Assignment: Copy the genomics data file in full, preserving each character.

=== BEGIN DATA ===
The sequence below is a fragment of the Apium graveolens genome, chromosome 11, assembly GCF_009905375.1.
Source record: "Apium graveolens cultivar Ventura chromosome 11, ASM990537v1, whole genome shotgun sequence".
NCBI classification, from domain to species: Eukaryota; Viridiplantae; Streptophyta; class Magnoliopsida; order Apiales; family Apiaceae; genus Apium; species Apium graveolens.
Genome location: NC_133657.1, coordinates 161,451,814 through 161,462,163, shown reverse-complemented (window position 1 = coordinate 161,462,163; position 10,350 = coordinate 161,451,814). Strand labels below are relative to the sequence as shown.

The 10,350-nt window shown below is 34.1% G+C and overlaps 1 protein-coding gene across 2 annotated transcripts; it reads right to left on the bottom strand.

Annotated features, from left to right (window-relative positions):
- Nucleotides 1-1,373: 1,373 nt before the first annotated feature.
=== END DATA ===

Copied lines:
The sequence below is a fragment of the Apium graveolens genome, chromosome 11, assembly GCF_009905375.1.
Source record: "Apium graveolens cultivar Ventura chromosome 11, ASM990537v1, whole genome shotgun sequence".
NCBI classification, from domain to species: Eukaryota; Viridiplantae; Streptophyta; class Magnoliopsida; order Apiales; family Apiaceae; genus Apium; species Apium graveolens.
Genome location: NC_133657.1, coordinates 161,451,814 through 161,462,163, shown reverse-complemented (window position 1 = coordinate 161,462,163; position 10,350 = coordinate 161,451,814). Strand labels below are relative to the sequence as shown.

The 10,350-nt window shown below is 34.1% G+C and overlaps 1 protein-coding gene across 2 annotated transcripts; it reads right to left on the bottom strand.

Annotated features, from left to right (window-relative positions):
- Nucleotides 1-1,373: 1,373 nt before the first annotated feature.